## NAME

rand, rand_r, srand − pseudo-random number generator

## SYNOPSIS

**#include
<stdlib.h>**

**int
rand(void);**

**int
rand_r(unsigned int ****seedp***);**

**void
srand(unsigned int** *seed***);**

Feature Test Macro Requirements for glibc (see feature_test_macros(7)):

**rand_r**():

Since glibc 2.24:

_POSIX_C_SOURCE >= 199506L

Glibc 2.23 and earlier

_POSIX_C_SOURCE

## DESCRIPTION

The
**rand**() function returns a pseudo-random integer in
the range 0 to **RAND_MAX** inclusive (i.e., the
mathematical range [0, **RAND_MAX**]).

The
**srand**() function sets its argument as the seed for a
new sequence of pseudo-random integers to be returned by
**rand**(). These sequences are repeatable by calling
**srand**() with the same seed value.

If no seed
value is provided, the **rand**() function is
automatically seeded with a value of 1.

The function
**rand**() is not reentrant, since it uses hidden state
that is modified on each call. This might just be the seed
value to be used by the next call, or it might be something
more elaborate. In order to get reproducible behavior in a
threaded application, this state must be made explicit; this
can be done using the reentrant function
**rand_r**().

Like
**rand**(), **rand_r**() returns a pseudo-random
integer in the range [0, **RAND_MAX**]. The
*seedp* argument is a pointer to an *unsigned int*
that is used to store state between calls. If
**rand_r**() is called with the same initial value for
the integer pointed to by *seedp*, and that value is
not modified between calls, then the same pseudo-random
sequence will result.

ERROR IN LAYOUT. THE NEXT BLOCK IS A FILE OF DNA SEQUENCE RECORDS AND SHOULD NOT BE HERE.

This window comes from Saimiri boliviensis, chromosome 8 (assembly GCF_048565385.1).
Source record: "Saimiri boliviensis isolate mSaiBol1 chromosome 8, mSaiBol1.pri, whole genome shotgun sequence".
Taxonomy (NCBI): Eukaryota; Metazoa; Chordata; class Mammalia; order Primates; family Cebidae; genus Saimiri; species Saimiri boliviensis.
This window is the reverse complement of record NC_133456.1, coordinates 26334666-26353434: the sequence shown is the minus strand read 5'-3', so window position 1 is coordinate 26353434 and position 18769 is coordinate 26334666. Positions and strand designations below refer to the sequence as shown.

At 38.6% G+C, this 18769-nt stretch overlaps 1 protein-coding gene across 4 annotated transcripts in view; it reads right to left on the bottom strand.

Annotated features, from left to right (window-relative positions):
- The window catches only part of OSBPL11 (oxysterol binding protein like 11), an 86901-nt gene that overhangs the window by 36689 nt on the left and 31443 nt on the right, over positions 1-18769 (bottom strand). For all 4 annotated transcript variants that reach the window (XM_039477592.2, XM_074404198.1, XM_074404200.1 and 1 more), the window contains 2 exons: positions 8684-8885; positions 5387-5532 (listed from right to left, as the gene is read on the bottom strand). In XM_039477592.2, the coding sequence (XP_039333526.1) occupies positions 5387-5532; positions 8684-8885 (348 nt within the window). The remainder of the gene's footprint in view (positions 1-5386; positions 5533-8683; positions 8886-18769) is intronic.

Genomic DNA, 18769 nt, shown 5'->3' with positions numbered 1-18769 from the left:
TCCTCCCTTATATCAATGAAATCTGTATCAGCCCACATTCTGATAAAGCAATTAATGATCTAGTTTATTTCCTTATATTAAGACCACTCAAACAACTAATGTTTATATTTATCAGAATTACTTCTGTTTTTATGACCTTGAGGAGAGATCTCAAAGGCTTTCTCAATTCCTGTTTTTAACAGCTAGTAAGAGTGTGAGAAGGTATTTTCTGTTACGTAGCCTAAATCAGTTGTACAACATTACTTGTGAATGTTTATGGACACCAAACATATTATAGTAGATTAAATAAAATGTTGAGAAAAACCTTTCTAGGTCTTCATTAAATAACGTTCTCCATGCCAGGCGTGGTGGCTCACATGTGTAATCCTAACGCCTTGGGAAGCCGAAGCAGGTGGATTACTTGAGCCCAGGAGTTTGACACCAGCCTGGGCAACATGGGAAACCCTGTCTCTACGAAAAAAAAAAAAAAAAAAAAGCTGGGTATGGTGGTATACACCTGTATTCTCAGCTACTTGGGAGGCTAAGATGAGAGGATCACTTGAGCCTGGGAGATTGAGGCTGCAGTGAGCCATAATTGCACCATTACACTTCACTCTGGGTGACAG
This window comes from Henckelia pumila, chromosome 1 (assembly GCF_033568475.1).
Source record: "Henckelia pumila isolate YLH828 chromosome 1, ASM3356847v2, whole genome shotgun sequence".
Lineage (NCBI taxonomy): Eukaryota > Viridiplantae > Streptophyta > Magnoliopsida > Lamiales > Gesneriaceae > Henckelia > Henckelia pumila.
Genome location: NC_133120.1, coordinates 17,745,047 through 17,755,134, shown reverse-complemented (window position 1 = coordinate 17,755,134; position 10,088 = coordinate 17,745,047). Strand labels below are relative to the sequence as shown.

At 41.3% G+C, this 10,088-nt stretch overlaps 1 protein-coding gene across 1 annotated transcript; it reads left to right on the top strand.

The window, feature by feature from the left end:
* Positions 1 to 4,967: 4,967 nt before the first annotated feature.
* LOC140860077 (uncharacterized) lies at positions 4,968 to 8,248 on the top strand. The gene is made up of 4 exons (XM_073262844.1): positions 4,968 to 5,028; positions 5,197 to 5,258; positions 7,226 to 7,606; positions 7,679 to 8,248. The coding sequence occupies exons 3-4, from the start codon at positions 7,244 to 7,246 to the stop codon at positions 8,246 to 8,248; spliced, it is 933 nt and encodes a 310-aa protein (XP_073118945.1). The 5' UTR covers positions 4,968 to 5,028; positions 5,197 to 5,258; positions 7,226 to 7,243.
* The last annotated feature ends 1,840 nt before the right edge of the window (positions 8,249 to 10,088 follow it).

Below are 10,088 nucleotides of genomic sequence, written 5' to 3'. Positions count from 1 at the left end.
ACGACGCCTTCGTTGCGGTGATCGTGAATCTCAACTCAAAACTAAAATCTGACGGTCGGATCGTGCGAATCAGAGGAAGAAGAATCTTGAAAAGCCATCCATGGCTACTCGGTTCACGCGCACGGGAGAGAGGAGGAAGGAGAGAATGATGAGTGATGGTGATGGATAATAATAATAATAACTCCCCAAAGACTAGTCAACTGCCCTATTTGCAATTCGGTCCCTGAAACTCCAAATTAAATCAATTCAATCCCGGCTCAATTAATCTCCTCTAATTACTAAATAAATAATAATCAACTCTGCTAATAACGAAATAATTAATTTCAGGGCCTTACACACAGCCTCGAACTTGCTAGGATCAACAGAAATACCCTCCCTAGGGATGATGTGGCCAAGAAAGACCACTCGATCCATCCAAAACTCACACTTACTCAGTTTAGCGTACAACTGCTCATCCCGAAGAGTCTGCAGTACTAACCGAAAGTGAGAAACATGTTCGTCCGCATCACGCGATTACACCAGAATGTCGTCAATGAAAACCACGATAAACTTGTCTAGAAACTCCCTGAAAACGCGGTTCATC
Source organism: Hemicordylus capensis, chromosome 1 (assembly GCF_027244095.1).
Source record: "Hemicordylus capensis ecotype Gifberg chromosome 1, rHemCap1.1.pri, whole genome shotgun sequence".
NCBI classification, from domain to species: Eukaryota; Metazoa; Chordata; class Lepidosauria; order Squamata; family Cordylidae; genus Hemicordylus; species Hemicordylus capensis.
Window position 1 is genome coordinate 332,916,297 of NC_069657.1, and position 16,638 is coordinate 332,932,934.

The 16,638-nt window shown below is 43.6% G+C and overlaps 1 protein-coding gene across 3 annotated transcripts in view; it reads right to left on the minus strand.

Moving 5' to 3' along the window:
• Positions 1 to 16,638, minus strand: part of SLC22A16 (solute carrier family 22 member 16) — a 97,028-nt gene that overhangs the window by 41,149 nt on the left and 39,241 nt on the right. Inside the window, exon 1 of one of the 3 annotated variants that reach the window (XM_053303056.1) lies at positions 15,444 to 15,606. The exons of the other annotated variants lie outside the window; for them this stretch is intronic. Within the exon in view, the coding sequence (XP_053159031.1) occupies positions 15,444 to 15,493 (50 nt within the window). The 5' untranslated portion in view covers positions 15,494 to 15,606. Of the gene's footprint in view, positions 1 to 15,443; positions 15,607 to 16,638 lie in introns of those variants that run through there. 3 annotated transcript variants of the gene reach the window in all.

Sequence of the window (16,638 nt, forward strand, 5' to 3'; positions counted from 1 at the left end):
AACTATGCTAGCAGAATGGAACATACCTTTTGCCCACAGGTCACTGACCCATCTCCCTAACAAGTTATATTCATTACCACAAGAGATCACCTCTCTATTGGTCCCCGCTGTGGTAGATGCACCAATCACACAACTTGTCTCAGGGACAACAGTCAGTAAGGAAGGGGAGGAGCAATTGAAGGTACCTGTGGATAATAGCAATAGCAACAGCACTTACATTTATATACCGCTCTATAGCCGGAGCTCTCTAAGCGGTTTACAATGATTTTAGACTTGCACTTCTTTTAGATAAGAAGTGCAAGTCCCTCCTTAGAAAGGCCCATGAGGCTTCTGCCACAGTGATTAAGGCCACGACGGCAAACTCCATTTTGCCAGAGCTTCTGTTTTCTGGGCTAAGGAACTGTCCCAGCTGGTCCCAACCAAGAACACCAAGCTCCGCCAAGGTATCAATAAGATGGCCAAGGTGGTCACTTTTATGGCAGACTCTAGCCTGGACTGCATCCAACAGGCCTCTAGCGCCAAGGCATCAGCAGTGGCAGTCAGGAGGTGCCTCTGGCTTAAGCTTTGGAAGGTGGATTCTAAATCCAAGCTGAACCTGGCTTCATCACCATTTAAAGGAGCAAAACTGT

The value
pointed to by the *seedp* argument of **rand_r**()
provides only a very small amount of state, so this function
will be a weak pseudo-random generator. Try
drand48_r(3) instead.

## RETURN VALUE

The
**rand**() and **rand_r**() functions return a value
between 0 and **RAND_MAX** (inclusive). The
**srand**() function returns no value.

## ATTRIBUTES

For an explanation of the terms used in this section, see attributes(7).

## CONFORMING TO

The functions
**rand**() and **srand**() conform to SVr4, 4.3BSD,
C89, C99, POSIX.1-2001. The function **rand_r**() is from
POSIX.1-2001. POSIX.1-2008 marks **rand_r**() as
obsolete.

## NOTES

The versions of
**rand**() and **srand**() in the Linux C Library use
the same random number generator as random(3) and
srandom(3), so the lower-order bits should be as
random as the higher-order bits. However, on older
**rand**() implementations, and on current
implementations on different systems, the lower-order bits
are much less random than the higher-order bits. Do not use
this function in applications intended to be portable when
good randomness is needed. (Use random(3)
instead.)

## EXAMPLE

POSIX.1-2001
gives the following example of an implementation of
**rand**() and **srand**(), possibly useful when one
needs the same sequence on two different machines.

static unsigned long next = 1; /* RAND_MAX assumed to be 32767 */ int myrand(void) { next = next * 1103515245 + 12345; return((unsigned)(next/65536) % 32768); } void mysrand(unsigned int seed) { next = seed; }

The following
program can be used to display the pseudo-random sequence
produced by **rand**() when given a particular seed.

#include <stdlib.h> #include <stdio.h> int main(int argc, char *argv[]) { int j, r, nloops; unsigned int seed; if (argc != 3) { fprintf(stderr, "Usage: %s <seed> <nloops>\n", argv[0]); exit(EXIT_FAILURE); } seed = atoi(argv[1]); nloops = atoi(argv[2]); srand(seed); for (j = 0; j < nloops; j++) { r = rand(); printf("%d\n", r); } exit(EXIT_SUCCESS); }

## SEE ALSO

## COLOPHON

This page is
part of release 4.13 of the Linux *man-pages* project.
A description of the project, information about reporting
bugs, and the latest version of this page, can be found at
https://www.kernel.org/doc/man−pages/.